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What I Will Be Reading #39: The Modern Mrs. Darcy Additions

I’ve been working hard at reducing my TBR list, which means it’s time to add some new books to it. Today, I’m going to put together all the books that have caught my eye (or ear) either reading the Modern Mrs. Darcy or listening to What Should I Read Next, her podcast.

For my Q author this year, Anne Bogel gave me a new option. Instead of reading Amanda Quick, I’m going to switch things up and read something by Anna Quindlen. Anne Bogel mentioned Quindlen on episode 151 of What Should I Read Next.

Beartown is another book I’m adding from the podcast. Anne has mentioned it multiple times. I’m adding it because it’s about playing hockey in a small town. I play hockey in an adult beer league, but I’m not sure I’ve read a book about hockey. This book sounds interesting enough to fill that gap.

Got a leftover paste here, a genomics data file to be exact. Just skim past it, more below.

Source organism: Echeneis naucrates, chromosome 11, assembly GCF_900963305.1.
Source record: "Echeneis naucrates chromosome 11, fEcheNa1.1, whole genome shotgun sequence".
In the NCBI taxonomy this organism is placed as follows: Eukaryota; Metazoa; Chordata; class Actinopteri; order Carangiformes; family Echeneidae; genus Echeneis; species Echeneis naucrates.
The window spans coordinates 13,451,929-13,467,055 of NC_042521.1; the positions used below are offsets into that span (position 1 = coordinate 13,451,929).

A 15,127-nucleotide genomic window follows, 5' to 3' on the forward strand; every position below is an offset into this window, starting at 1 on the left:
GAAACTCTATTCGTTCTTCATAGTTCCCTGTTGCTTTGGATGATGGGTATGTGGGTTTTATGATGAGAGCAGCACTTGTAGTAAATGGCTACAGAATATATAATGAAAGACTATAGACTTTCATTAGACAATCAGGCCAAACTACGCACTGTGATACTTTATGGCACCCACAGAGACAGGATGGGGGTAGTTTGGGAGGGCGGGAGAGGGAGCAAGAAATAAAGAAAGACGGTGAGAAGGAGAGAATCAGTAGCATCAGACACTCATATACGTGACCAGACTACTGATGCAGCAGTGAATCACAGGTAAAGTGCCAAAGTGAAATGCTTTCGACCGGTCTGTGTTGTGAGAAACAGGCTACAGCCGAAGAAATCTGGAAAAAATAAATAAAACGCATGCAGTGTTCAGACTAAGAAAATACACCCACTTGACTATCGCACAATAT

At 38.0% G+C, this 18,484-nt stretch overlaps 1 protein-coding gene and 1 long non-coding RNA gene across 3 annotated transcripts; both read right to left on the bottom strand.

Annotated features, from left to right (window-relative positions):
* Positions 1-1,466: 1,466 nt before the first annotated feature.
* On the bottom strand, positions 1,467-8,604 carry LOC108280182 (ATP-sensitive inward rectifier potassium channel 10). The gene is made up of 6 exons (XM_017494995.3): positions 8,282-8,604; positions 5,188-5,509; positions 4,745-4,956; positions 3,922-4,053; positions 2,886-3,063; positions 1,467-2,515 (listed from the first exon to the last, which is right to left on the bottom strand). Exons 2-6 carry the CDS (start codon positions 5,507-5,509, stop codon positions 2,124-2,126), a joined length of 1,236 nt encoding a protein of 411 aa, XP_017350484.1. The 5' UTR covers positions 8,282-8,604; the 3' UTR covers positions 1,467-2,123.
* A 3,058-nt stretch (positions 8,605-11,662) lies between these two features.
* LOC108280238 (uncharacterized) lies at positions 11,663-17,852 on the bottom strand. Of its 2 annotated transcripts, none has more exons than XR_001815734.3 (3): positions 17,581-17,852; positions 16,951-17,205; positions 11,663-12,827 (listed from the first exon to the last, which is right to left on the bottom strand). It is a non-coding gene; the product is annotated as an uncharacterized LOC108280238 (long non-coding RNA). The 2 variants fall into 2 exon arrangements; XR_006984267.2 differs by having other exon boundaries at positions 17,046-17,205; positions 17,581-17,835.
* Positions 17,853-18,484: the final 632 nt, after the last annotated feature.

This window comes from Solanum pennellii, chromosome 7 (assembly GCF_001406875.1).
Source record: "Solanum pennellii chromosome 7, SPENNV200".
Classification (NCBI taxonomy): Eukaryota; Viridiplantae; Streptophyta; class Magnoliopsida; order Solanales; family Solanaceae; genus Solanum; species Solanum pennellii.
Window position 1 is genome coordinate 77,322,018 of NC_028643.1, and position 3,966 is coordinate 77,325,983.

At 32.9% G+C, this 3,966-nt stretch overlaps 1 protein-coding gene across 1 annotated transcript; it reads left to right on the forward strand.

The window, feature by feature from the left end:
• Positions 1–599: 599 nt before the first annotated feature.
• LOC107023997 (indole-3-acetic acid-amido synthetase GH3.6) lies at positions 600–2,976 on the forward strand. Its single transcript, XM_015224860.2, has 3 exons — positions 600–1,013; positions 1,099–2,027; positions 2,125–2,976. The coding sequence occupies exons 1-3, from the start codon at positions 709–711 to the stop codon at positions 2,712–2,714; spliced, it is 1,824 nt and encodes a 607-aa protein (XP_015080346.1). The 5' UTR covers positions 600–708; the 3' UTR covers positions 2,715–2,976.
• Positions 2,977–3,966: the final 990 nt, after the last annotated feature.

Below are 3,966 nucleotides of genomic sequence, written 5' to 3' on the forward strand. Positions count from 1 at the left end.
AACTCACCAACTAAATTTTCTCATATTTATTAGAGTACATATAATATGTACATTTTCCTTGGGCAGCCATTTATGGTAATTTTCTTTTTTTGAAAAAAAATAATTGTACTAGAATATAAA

The latest episode I listened two have me two books. The The Bookshop on the Corner, by Jenny Colgan because it’s a book about books, one of my favorite subgenre. The second book is Secondborn, by Amy A. BartolThis is the first book in a series based around the premise that the first-born child gets everything. The second born child goes into service for the government. This book is told from the point of view of the second child.

Finally, a book from the website. It’s another book about books, but this time it’s a nonfiction book. The Diary of a Bookseller by Shaun Bythell is all about a Scottish bookseller who lives in Wigtown, selling books to anyone who stops by.